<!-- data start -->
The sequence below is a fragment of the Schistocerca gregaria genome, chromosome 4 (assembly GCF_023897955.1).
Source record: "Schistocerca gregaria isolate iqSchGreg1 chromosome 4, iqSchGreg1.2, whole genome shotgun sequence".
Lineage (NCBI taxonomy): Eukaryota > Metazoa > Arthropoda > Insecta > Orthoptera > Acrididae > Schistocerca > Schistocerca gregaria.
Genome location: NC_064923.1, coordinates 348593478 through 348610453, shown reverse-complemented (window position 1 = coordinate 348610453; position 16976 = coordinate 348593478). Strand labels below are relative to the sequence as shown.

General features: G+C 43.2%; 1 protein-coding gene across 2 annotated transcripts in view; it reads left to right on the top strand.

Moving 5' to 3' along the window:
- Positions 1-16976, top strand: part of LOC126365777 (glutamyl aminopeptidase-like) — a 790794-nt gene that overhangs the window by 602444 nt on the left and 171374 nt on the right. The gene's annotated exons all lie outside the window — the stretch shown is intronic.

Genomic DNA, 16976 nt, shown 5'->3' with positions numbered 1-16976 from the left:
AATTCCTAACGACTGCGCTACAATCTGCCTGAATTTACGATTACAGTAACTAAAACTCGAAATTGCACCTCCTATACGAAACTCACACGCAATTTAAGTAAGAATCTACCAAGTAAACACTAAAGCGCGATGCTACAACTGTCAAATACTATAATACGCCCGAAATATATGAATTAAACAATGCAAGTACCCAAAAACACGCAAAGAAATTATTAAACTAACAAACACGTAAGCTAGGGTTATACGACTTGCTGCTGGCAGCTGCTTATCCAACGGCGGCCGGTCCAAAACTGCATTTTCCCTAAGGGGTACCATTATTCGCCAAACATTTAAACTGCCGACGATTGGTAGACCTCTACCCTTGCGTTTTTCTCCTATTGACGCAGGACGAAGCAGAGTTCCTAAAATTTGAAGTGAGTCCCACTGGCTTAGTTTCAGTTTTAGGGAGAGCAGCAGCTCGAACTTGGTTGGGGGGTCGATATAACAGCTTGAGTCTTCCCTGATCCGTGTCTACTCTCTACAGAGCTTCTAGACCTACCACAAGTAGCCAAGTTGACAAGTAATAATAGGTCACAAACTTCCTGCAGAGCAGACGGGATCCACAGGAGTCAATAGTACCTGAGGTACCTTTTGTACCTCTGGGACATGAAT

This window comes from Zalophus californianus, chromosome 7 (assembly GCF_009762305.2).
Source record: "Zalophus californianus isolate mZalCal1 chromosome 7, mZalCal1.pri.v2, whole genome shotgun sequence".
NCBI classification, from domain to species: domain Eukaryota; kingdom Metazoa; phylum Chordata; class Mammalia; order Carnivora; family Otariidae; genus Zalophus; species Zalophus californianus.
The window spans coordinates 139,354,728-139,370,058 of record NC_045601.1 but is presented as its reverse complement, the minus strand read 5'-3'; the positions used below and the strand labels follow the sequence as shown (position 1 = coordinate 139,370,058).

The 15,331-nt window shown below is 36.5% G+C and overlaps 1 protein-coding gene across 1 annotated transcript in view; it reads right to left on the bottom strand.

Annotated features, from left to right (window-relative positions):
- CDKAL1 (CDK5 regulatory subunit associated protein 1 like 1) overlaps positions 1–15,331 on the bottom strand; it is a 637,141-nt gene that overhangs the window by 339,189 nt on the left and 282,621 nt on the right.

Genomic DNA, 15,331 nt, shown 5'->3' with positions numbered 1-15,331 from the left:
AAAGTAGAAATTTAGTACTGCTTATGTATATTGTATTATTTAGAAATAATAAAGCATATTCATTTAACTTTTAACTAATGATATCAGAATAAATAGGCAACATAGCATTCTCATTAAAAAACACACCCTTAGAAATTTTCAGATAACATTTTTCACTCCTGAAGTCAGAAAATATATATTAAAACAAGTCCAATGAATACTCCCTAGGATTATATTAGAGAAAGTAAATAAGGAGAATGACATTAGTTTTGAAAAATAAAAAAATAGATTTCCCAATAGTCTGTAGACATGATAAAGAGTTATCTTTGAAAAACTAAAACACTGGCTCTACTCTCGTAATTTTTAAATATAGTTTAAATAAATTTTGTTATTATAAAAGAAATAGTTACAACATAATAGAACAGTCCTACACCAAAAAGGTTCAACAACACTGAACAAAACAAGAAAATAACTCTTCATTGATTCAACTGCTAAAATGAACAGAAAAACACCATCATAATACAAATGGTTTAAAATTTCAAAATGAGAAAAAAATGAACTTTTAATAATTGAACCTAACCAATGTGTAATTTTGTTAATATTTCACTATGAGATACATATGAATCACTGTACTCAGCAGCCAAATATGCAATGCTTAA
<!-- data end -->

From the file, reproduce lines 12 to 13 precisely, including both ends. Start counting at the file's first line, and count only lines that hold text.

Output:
NCBI classification, from domain to species: domain Eukaryota; kingdom Metazoa; phylum Chordata; class Mammalia; order Carnivora; family Otariidae; genus Zalophus; species Zalophus californianus.
The window spans coordinates 139,354,728-139,370,058 of record NC_045601.1 but is presented as its reverse complement, the minus strand read 5'-3'; the positions used below and the strand labels follow the sequence as shown (position 1 = coordinate 139,370,058).